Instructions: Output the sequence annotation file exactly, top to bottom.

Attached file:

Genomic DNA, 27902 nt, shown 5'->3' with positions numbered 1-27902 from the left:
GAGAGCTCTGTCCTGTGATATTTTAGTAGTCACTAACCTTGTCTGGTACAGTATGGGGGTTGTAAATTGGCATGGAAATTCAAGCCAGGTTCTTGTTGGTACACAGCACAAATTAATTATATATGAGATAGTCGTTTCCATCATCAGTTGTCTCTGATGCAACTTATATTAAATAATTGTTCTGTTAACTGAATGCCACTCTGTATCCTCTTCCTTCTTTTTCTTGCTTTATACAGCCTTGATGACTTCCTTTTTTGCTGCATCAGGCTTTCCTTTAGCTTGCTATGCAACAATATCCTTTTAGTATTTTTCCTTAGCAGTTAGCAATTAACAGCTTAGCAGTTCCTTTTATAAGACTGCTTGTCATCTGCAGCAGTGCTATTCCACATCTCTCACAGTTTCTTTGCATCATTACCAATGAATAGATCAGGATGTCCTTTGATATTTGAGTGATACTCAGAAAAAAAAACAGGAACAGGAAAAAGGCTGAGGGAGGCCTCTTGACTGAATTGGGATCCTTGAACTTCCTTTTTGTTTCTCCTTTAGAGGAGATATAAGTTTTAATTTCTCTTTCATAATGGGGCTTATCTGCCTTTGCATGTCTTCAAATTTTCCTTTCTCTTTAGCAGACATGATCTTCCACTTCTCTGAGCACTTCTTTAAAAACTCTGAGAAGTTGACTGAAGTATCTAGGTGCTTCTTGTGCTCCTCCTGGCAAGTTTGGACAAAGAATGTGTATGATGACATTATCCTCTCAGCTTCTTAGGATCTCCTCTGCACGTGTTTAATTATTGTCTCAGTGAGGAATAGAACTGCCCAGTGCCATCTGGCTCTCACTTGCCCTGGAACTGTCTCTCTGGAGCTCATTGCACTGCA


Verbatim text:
Genomic DNA, 27902 nt, shown 5'->3' with positions numbered 1-27902 from the left:
GAGAGCTCTGTCCTGTGATATTTTAGTAGTCACTAACCTTGTCTGGTACAGTATGGGGGTTGTAAATTGGCATGGAAATTCAAGCCAGGTTCTTGTTGGTACACAGCACAAATTAATTATATATGAGATAGTCGTTTCCATCATCAGTTGTCTCTGATGCAACTTATATTAAATAATTGTTCTGTTAACTGAATGCCACTCTGTATCCTCTTCCTTCTTTTTCTTGCTTTATACAGCCTTGATGACTTCCTTTTTTGCTGCATCAGGCTTTCCTTTAGCTTGCTATGCAACAATATCCTTTTAGTATTTTTCCTTAGCAGTTAGCAATTAACAGCTTAGCAGTTCCTTTTATAAGACTGCTTGTCATCTGCAGCAGTGCTATTCCACATCTCTCACAGTTTCTTTGCATCATTACCAATGAATAGATCAGGATGTCCTTTGATATTTGAGTGATACTCAGAAAAAAAAACAGGAACAGGAAAAAGGCTGAGGGAGGCCTCTTGACTGAATTGGGATCCTTGAACTTCCTTTTTGTTTCTCCTTTAGAGGAGATATAAGTTTTAATTTCTCTTTCATAATGGGGCTTATCTGCCTTTGCATGTCTTCAAATTTTCCTTTCTCTTTAGCAGACATGATCTTCCACTTCTCTGAGCACTTCTTTAAAAACTCTGAGAAGTTGACTGAAGTATCTAGGTGCTTCTTGTGCTCCTCCTGGCAAGTTTGGACAAAGAATGTGTATGATGACATTATCCTCTCAGCTTCTTAGGATCTCCTCTGCACGTGTTTAATTATTGTCTCAGTGAGGAATAGAACTGCCCAGTGCCATCTGGCTCTCACTTGCCCTGGAACTGTCTCTCTGGAGCTCATTGCACTGCA